Two children died recently. There is no escaping the conclusion that they were failed by the system. Yet we've been told our system has not failed.
The discussion around these tragedies has focused on blame. Blaming the social workers that may have been the last responsible adults to see the children. I can relate to the need to find blame in the aftermath of what will be a piercingly vivid moment in collective memory.
I've walked more than a mile in their shoes. For several years I was a child protection social worker. In 2008, my team investigated an allegation of child abuse of a newborn. He showed no marks from the abuse and I was therefore unable to act within the parameters of my role and my authority. Two weeks later, the child was dead. Killed by his father who had a history of domestic violence.
In this situation, uninformed critics claimed the social workers failed to run a background check on the father. They left out the fact that although domestic violence is the single strongest predictor of child fatalities from abuse, it would have made no difference. My team had no authority to remove that child just because the father had been violent with his past partners.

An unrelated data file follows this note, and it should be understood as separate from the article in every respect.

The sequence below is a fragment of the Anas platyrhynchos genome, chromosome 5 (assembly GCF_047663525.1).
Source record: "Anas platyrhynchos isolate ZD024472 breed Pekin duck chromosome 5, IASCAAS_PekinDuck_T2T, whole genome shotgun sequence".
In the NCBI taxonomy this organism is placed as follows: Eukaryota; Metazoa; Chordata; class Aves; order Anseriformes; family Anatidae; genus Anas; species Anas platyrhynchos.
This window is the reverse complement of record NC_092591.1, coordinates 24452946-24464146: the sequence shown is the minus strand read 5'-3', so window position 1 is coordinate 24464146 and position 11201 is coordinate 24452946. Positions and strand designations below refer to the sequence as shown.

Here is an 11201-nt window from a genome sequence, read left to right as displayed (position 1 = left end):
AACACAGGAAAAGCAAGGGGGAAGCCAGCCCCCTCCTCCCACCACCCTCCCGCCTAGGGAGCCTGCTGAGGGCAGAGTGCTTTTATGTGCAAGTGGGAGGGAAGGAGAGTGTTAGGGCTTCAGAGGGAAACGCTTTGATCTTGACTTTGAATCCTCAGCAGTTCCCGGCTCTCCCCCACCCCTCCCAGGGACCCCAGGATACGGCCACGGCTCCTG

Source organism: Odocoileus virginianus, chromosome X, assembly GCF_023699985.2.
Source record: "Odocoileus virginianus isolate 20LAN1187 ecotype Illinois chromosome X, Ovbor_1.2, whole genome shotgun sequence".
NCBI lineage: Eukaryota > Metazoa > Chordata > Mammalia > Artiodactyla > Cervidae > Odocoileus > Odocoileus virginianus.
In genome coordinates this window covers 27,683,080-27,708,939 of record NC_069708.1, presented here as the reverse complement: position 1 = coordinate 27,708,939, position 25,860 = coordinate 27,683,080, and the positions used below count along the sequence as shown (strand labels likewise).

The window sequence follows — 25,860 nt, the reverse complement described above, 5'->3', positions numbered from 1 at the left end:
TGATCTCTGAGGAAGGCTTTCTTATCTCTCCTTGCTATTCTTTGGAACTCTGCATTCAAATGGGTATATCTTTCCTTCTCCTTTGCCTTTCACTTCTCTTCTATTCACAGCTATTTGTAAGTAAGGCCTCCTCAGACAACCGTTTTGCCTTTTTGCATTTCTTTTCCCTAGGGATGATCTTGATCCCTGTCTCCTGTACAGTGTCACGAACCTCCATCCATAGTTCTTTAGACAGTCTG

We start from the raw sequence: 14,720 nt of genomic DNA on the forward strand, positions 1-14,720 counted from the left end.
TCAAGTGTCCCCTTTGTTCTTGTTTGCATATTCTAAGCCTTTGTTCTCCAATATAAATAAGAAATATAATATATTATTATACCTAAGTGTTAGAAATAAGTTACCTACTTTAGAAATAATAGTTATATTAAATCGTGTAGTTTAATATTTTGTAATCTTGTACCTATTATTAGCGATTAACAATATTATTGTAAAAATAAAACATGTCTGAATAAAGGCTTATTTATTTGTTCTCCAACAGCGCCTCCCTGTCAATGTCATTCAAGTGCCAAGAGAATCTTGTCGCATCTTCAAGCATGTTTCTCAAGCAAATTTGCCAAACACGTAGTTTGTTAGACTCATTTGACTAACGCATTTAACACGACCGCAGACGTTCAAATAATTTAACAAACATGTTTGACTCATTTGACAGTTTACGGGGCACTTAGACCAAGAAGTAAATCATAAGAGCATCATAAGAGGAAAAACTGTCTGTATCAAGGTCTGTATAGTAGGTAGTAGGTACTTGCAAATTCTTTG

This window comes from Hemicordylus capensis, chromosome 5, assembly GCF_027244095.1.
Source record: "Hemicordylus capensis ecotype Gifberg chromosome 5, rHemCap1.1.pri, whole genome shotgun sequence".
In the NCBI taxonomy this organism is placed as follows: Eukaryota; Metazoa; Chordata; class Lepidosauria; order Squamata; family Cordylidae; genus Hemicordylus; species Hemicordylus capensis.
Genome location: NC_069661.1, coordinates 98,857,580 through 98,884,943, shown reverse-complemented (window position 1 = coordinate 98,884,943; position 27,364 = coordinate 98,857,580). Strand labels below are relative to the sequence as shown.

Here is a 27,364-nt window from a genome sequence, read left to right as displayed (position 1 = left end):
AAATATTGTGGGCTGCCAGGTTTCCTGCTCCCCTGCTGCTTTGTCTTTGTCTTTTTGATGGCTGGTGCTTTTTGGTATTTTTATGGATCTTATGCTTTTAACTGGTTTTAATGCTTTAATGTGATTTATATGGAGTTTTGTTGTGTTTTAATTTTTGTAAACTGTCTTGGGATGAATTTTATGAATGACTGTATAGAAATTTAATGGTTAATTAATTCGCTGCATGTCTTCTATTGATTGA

Although it provides a fleeting relief to point anger, the social workers did not cause this. Even if they were flawless in their execution of their protocols, this was caused by a deeply flawed system. I wrote about it in 2011 while I worked closely with social workers on the front lines. These insiders aren't allowed to raise flags of concern about the system they are a part of, so I did.
Unfortunately, the same epic failures I witnessed three years ago are present today. A series of failed attempts at reform have left us with an ineffective child protection system hamstrung by bureaucracy. Blaming social workers that function in a broken system is akin to blaming fish for dying in polluted water.
If we must blame, blame the culture of politics that pervades the Agency of Human Services (AHS).